After burning through countless flashlight batteries, hearing one too many metaphors, and inevitably failing to find every Thermos flask full of coffee scattered throughout the world, Alan Wake Remastered serves as a fitting reminder of just how brilliant Remedy Entertainment’s psychological thriller was all those years ago.
As you’re exploring the town and diving into the central mystery of the story, you’ll see the dark presence taking over townsfolk and turning them into Taken. They can be defeated by weakening them with a light and then blasting them away with a revolver, shotgun, hunting rifle, or flare gun. Gun combat is simple and easy. You’re also able to dodge an enemy’s attack with a slo-mo animation, and up until the very end, I got a lot of satisfaction with that animation. On the same level, there are moments with the flare gun that rewards a dead-on hit with the enemy ragdolling through the air and bursting into light and dissolving in slow motion.
All of that weirdness is portrayed in an overwhelmingly stylised and heightened action game, filtered through the cinematic and narrative lenses of David Lynch and Alfred Hitckcock with a side of Stephen King. The episodic structure of the story isn’t just a gimmick either, because Remedy are able to craft a story that’s packed to the rafters with exciting climaxes and near-death escapes, constantly reinventing itself as it goes. There’s a pervading air of mystery and intrigue that underscores every minute of the game, but exactly what that mystery is can be something of a moving target. It’s a hell of a compelling yarn with an absolute barn-burner of an ending.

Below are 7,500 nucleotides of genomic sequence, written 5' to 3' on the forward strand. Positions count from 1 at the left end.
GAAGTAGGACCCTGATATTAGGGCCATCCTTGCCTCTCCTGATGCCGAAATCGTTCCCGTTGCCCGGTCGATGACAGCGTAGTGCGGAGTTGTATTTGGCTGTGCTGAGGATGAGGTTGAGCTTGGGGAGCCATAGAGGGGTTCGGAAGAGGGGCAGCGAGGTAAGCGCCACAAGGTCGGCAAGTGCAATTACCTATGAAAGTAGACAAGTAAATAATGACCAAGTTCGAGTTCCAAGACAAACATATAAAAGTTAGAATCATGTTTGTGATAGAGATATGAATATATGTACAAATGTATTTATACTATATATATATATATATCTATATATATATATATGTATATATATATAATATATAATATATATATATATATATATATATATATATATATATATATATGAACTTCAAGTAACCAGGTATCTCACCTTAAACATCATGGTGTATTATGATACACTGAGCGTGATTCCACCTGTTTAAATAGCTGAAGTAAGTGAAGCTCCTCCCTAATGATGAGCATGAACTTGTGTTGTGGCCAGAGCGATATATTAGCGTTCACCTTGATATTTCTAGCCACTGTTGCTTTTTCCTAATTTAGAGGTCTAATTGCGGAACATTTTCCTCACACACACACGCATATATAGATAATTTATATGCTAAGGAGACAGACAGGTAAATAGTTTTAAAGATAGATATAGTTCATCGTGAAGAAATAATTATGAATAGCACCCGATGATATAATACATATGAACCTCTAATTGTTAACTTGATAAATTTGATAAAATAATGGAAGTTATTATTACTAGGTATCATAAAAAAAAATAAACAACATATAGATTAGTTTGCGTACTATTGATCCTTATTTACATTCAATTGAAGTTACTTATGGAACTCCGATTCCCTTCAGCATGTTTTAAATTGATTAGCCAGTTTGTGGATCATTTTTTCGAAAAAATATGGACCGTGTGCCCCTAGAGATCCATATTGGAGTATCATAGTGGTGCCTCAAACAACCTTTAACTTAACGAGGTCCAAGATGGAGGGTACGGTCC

Alan Wake Remastered’s gameplay also attempts to heighten the scares by urging you to reload quickly. When you’ve shot every bullet in the chamber, Alan will begin to automatically reload. However, by tapping the reload button quickly, Alan will frantically reload with added haste, shaving off some much-needed seconds before the taken have a chance to close the gap. It’s a simple but effective mechanic.
While some of the game’s mechanics haven’t aged super well, it’s still a fun and eerie ride through Bright Falls, and it is enjoyable to see where Remedy came from. If I had played this game when it first came out, I think I would have appreciated it more, but that isn’t to say Alan Wake Remastered isn’t worth your time. If you’re looking for an eccentric and spooky story with some zany characters and good gameplay, spend some time with Alan in Bright Falls.
If you haven’t shined a flashlight in the face of a taken or fired a flare gun into the night sky, you owe it to yourself to give Alan Wake Remastered a try. Remedy’s unique spin on the survival horror genre won’t leave you shaking in your boots, but it will keep you on tenterhooks until the very end with its enthralling story and satisfying spin on survival horror action. Shine on, Mr. Wake.